A metronome is another equipment for the beginners guide to playing drums. A drummer is expected to maintain a steady tempo in which a metronome can help train. Practicing with a metronome becomes an important key step for beginner drummers as it can help develop a sense of strong time and rhythm. Metronomes can include accent features that can change the feel of different time signatures. Most drum beats will occur in 4/4 time signatures but other odd meters can include 3/4, 6/8 or even 12/8. Time signatures may seem intimidating but it is a common place for these rhythms to be explored from the beginning

Holding Drum Sticks

When holding a pair of drum sticks there are two different techniques; the matched grip and the traditional grip. A matched grip are the sticks being held the same way in both hands. Thumbs should rest opposite to the index fingers on the stick. There are three variations to this grip, the German, American and the French grip. The American grip will have the hands turned at the 45 degree angle. This grip can benefit the use of wrist movement with the fingers controlling the grip. The German grip will have the palms facing downwards with the wrist driving the motion. The French grip will have the thumbs face the ceiling with the palms facing each other. The traditional grip is used in jazz and drum lines. One end of the stick is placed between the thumb and the index finger while the other end is on the cuticle of the ring finger. With this grip the forearm is rotated while playing. Beginning drummers can experiment which grip works best. Ultimately, it’s up to you to choose how to hold the sticks. But definitely it’s great idea to work on it with the teacher so you don’t need to take a risk for muscle pain or injuries.


That’s it for now! If you are interested in learning more about drums, visit Juliet Music and Art and book lessons with Rintaro Mikami. He will surely help you to start your drumming journey.

Schedule a trial lessons today!

View our tuition here!

Piano classes at Juliet Music and Art aim to tailor to the students' needs from basic note reading, fundamentals of music theory and exposure to various musical genres. Each student can develop their own musical learning through motivating learning environments with our experienced instructors. As students, it is important to set the right goals to helps students stay motivated as they are learning.

The Purpose of the Piano Class

For some people, piano class could be a hobby, a dream or something to enjoy. But what is the purpose of the Piano class? Each student will have their own reasons for enrolling in a piano class. Some students may want to learn to play beautiful classical or to learn this skill to be applied in future educational endeavors such as auditions for performing arts schools or musical examinations. For some students, piano class can be a refresher course for those who have learned but stopped because their previous instructors retired, relocated or finished their early semester. Piano class is a collaborative effort with students and instructors to create a fun learning environment while making music. Some students may come from musical families so the student may want take their musical talents beyond.

Benefits of Playing Piano

The piano has been regarded as a widely popular instrument amongst beginners and advanced musicians. It can benefit the player and to those who listen to music. Learning to play piano can help develop motor and coordination skills. Additionally, playing with both hands can also help with hand-eye coordination. Playing the piano teaches different skills such as concentration and memory. Student will need to remember which keys to press and along with the order and sequence of keys. For some students, playing the piano can be a way to relieve stress while enjoying relaxing music. Playing the piano can develop cognitive skills while serving as a way to destress oneself while enjoying music.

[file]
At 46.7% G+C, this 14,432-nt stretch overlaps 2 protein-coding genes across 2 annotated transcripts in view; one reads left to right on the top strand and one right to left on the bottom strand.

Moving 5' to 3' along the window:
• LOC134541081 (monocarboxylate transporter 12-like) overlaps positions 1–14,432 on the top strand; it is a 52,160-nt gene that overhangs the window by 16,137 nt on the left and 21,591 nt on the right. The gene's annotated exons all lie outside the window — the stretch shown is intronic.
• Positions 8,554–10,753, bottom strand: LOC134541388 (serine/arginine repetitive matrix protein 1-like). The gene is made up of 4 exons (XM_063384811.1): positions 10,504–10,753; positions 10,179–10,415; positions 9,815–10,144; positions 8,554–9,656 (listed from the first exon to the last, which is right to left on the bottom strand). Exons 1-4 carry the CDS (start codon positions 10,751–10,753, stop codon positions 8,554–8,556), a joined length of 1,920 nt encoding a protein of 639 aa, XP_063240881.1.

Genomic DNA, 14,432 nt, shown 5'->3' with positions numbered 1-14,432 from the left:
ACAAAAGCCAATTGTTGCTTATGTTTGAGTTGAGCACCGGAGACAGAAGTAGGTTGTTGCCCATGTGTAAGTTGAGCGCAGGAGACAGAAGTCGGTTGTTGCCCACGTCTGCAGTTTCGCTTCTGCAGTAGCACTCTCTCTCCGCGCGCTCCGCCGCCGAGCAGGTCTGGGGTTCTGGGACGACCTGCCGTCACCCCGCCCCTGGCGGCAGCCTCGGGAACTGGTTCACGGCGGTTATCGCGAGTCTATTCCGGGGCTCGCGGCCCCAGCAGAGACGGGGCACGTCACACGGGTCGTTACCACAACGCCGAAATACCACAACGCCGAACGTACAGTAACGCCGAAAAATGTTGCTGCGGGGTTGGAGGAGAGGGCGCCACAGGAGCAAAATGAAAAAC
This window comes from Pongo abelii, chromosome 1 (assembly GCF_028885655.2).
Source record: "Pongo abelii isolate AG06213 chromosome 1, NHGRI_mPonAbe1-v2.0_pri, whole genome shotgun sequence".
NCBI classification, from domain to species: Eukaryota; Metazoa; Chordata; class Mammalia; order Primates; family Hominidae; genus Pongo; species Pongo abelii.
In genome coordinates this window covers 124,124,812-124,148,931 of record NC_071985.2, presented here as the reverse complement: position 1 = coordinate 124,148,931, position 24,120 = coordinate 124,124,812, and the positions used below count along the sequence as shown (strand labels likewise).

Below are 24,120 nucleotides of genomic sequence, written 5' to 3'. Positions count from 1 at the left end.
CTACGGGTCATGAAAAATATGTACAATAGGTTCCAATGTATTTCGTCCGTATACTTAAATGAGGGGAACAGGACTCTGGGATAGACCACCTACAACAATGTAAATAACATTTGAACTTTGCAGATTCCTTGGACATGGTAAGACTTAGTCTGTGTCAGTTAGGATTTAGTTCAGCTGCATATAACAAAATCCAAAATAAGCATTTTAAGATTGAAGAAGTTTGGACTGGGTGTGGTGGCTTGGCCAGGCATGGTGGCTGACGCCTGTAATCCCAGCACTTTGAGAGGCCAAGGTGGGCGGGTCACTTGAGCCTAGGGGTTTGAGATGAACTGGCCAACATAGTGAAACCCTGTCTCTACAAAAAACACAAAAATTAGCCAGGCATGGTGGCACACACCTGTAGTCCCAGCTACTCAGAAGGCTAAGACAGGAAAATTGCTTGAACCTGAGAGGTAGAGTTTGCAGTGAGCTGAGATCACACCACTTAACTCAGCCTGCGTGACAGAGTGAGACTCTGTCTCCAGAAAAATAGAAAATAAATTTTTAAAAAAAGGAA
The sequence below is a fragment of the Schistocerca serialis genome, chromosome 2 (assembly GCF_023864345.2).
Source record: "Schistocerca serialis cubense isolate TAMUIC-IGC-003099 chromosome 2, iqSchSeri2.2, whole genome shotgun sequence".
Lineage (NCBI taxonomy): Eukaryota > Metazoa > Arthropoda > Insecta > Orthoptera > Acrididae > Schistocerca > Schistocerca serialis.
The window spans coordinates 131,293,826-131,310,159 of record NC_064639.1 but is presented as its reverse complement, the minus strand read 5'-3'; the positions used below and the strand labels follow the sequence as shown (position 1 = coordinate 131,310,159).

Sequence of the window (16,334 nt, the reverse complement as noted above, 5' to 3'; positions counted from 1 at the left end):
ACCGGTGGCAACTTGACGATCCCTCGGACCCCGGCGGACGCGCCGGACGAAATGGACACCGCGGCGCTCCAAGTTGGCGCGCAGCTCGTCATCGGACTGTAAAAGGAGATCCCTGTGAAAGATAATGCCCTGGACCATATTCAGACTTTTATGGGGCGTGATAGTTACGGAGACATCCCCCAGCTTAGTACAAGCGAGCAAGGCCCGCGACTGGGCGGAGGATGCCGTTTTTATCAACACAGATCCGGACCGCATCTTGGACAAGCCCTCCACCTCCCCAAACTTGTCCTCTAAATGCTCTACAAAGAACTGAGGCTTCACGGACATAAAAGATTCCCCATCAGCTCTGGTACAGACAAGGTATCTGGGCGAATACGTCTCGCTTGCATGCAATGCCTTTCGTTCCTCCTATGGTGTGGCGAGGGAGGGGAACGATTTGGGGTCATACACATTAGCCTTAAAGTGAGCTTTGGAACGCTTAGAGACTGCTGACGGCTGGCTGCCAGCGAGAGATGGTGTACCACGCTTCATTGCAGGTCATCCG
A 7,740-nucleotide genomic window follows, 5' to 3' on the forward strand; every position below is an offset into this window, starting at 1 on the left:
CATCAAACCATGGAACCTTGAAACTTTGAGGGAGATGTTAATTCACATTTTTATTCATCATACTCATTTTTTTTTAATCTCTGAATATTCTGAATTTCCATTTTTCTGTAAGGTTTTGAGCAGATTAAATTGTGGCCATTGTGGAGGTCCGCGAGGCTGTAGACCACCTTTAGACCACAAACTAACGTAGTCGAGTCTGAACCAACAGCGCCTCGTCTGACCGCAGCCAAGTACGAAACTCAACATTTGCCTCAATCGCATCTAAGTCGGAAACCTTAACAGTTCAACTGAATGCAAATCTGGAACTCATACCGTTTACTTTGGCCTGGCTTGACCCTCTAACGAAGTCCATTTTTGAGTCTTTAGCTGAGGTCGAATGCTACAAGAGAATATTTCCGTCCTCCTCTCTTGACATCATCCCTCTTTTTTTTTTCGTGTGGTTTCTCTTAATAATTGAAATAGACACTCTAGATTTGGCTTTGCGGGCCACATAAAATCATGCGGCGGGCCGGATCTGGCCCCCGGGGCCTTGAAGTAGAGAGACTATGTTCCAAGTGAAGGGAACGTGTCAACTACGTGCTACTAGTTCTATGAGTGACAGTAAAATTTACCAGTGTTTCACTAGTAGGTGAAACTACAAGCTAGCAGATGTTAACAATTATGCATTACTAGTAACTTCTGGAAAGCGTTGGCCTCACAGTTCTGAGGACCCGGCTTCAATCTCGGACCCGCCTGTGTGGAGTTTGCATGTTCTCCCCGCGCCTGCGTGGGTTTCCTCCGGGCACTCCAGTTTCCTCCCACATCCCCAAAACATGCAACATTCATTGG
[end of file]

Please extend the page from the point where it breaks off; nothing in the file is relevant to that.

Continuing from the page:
Our Goals for Adult and Child Musicians

Each student will have specific goals for their piano class. This can include wanting to learn a favorite song by practicing a certain amount of minutes each day. Some students might desire popular music or classical backgrounds. Most importantly, students are looking to learn a new musical instrument along with their enjoyment of their favorite musical genres.

Goals will vary from beginner through intermediate/advanced students. Beginner students will want to learn the fundamentals of music theory. This includes naming notes on the keyboard as well as naming notes on the staff. Fundamentals will also include learning to sit properly with the correct playing posture.

Intermediate or advanced students may desire to audition for performing arts institutions or to take evaluation exams to see juror feedback on musical standings.

Measuring Your Goals

At first, certain goals may be challenging to set. Here are some pointers to ease the challenge of what a student wishes to accomplish in a piano class:

The first approach, which genre does a student wish to pursue? A standard musical genre will reinforce standard staff reading. Some students might share taste in Classical or prefer to learn a popular tune from pop culture.

What are the expectations for the student? Are there additional desires to expanding the music genres and beyond?

Commitment is another challenging aspect of measuring ones goals. Is Piano class long term or to see if a student has interest? Are the goals valued enough for one to invest a long term commitment? Some goals can be shorter and achievable on a weekly basis. Attainability, does the student have a piano accessible for everyday practice? Will the student schedule their practice regularly and has the student been playing for several years?

A discussion with the instructor discussing your specific goals will further reinforce that a piano class is indeed a collaborative effort of meeting goals and making music. When the match is perfect, we suggest the student to enroll in a piano class!

Schedule a trial lessons today!

View our tuition here!